What had been rumored and reported for the past three weeks is now official: Spotify is buying The Ringer.

The sale price was not part of the initial announcement. A prevailing question with acquiring The Ringer was how much Bill Simmons’ was seeking for his media company. Front Office Sports reported that Simmons was seeking $200 million for a purchase. The deal is expected to close during the first quarter of 2020, sometime by the end of March.

Buying The Ringer’s popular and ever-growing podcast network certainly makes sense for Spotify. The streaming music provider has been making a push for podcasts in recent months, focusing especially on sports programming. While Spotify intends to create its own sports podcasts, including daily shows like a recap program, adding The Ringer’s content (totaling approximately 30 shows and 100 million downloads) to its catalog brings already established programs such as The Bill Simmons Podcast, Against All Odds, The J.J. Redick Podcast, and The Ringer NBA Show.

The Ringer network also includes several prominent pop culture podcasts like Binge Mode, The Watch, The Big Picture, and The Rewatchables. House of Carbs and The Dave Chang Show cover food culture and business, and Larry Wilmore: Black on the Air often explores politics.

The two companies previously collaborated with The Ringer producing a Spotify-exclusive podcast, The Hottest Take, which covered a variety of topics in culture and sports. The success of that short-form program appears to have been a precursor for Spotify and The Ringer expanding their partnership.

How this will affect The Ringer’s partnership with rival podcast service Luminary isn’t yet known. The Ringer produced an exclusive documentary podcast series, Sonic Boom, for the platform. But it’s difficult to imagine Spotify would sign off on its newest acquisition creating content for another podcast provider. However, The Ringer’s other podcasts are expected to remain available on the same platforms where they’re available now, such as Apple Podcasts, Google Play, and Stitcher. Gimlet Media’s content did not become exclusive to Spotify after being acquired.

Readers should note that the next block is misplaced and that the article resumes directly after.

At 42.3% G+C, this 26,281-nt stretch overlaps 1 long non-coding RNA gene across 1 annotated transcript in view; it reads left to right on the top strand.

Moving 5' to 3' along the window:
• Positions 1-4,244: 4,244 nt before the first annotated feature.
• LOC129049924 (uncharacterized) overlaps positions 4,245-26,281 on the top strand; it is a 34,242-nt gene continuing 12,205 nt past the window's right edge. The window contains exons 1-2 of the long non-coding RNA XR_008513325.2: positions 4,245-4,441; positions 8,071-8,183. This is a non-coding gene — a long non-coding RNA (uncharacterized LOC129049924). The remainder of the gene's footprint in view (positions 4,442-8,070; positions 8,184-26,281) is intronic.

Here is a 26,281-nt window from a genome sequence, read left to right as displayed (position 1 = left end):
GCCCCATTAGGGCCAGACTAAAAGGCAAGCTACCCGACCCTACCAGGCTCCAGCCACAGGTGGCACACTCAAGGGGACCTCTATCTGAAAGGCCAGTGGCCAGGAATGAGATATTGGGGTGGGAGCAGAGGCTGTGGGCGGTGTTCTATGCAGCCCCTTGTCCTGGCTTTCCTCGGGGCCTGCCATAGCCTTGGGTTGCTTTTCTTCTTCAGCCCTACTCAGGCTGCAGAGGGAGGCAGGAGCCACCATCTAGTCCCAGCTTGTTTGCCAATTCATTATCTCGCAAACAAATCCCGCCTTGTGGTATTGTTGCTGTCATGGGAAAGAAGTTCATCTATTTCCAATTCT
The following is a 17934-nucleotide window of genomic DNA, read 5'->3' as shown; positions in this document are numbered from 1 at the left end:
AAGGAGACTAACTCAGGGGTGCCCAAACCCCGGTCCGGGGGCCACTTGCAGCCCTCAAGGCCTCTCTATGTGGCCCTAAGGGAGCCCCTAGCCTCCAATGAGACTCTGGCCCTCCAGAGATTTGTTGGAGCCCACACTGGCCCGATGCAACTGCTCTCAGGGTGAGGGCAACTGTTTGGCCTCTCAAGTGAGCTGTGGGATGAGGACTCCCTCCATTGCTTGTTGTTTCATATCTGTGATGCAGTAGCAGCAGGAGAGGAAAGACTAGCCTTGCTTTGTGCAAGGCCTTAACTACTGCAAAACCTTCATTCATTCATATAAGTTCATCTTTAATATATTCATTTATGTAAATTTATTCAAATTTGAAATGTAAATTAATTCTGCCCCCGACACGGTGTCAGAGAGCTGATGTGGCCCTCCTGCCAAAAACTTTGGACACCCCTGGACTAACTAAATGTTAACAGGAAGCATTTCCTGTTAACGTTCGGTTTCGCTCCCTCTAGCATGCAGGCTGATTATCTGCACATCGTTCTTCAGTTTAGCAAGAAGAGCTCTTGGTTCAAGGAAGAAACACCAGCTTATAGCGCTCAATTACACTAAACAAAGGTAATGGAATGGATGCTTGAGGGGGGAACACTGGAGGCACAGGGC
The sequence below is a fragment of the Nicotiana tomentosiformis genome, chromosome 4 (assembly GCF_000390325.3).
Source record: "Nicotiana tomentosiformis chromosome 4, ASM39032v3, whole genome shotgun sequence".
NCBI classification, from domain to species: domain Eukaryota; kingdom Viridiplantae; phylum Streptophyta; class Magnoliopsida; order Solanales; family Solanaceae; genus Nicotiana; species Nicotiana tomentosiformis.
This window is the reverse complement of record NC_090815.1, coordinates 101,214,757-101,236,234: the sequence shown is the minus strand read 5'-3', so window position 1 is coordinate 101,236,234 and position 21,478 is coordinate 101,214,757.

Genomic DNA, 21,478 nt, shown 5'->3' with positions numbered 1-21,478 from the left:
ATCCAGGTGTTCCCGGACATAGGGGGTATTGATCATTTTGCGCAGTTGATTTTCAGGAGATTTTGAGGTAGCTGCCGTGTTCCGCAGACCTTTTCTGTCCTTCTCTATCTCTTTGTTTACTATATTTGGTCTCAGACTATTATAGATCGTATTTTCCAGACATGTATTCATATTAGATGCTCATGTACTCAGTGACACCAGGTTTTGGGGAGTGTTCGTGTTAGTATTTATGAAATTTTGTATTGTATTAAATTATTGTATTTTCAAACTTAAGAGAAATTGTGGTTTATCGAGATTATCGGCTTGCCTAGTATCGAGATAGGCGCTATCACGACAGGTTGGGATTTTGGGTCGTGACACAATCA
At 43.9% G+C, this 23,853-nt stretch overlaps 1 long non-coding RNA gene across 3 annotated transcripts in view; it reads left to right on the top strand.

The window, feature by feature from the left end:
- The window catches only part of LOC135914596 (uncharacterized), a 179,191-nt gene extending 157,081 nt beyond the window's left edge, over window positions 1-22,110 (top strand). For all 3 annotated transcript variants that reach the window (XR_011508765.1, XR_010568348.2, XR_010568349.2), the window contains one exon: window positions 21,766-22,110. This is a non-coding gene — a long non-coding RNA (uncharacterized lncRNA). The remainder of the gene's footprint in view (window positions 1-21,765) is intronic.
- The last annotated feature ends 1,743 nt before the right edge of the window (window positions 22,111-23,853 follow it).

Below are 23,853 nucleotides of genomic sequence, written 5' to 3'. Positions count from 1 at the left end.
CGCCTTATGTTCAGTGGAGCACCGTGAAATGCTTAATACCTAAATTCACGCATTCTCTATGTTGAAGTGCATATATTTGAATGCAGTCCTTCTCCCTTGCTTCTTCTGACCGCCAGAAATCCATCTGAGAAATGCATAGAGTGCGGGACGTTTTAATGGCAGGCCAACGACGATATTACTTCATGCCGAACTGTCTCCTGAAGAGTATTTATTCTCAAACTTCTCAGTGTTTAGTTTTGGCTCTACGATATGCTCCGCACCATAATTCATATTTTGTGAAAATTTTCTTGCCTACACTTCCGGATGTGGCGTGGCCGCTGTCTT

Spotify will add The Ringer’s entire operation, including its website, as part of this acquisition. Recode’s Peter Kafka reports that Simmons and his company’s nearly 90 employees will remain with the company. Most of those employees work on The Ringer’s website. Whether or not the site and its written content would continue was a prominent question after reports of the sale circulated. Spotify CEO Daniel Ek told Kafka that he considers the site’s written and video content important to its overall package.

The Ringer’s employees formed a union last summer and expressed concern over how a potential sale to Spotify would affect the membership’s employment. Union leadership made it known that Simmons, who has been perceived as anti-union, had not kept employees informed as to what a sale would mean.

Calling The Ringer “the new ESPN,” Ek also said that he believes Simmons will remain with the company, rather than cash out and perhaps move on to a different outlet.

“I wouldn’t have done the deal if I didn’t feel that Bill was in it for the right reasons,” Ek told Recode, “and didn’t want to build something much bigger.”

About Ian Casselberry

Ian is a writer, editor, and podcaster. You can find his work at Awful Announcing and The Comeback. He's written for Sports Illustrated, Yahoo Sports, MLive, Bleacher Report, and SB Nation.